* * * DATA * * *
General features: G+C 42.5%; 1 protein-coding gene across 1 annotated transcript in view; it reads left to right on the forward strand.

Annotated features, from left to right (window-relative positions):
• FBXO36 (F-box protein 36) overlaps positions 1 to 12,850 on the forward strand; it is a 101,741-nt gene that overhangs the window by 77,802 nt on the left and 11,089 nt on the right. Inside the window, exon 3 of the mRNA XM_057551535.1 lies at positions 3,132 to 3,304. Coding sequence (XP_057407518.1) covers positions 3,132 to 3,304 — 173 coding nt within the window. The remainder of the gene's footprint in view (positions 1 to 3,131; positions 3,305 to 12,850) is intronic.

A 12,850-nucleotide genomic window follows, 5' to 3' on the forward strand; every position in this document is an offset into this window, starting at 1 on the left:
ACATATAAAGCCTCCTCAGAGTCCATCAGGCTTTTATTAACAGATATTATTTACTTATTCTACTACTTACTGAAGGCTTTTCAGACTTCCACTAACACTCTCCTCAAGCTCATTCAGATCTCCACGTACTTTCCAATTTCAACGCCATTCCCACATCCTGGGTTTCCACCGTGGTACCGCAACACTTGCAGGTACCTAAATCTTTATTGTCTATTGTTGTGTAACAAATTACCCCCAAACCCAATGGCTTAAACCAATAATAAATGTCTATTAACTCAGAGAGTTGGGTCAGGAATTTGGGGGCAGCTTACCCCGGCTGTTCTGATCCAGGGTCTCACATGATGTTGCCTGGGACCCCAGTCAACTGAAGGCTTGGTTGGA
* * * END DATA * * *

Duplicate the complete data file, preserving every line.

General features: G+C 42.5%; 1 protein-coding gene across 1 annotated transcript in view; it reads left to right on the forward strand.

Annotated features, from left to right (window-relative positions):
• FBXO36 (F-box protein 36) overlaps positions 1 to 12,850 on the forward strand; it is a 101,741-nt gene that overhangs the window by 77,802 nt on the left and 11,089 nt on the right. Inside the window, exon 3 of the mRNA XM_057551535.1 lies at positions 3,132 to 3,304. Coding sequence (XP_057407518.1) covers positions 3,132 to 3,304 — 173 coding nt within the window. The remainder of the gene's footprint in view (positions 1 to 3,131; positions 3,305 to 12,850) is intronic.

A 12,850-nucleotide genomic window follows, 5' to 3' on the forward strand; every position in this document is an offset into this window, starting at 1 on the left:
ACATATAAAGCCTCCTCAGAGTCCATCAGGCTTTTATTAACAGATATTATTTACTTATTCTACTACTTACTGAAGGCTTTTCAGACTTCCACTAACACTCTCCTCAAGCTCATTCAGATCTCCACGTACTTTCCAATTTCAACGCCATTCCCACATCCTGGGTTTCCACCGTGGTACCGCAACACTTGCAGGTACCTAAATCTTTATTGTCTATTGTTGTGTAACAAATTACCCCCAAACCCAATGGCTTAAACCAATAATAAATGTCTATTAACTCAGAGAGTTGGGTCAGGAATTTGGGGGCAGCTTACCCCGGCTGTTCTGATCCAGGGTCTCACATGATGTTGCCTGGGACCCCAGTCAACTGAAGGCTTGGTTGGA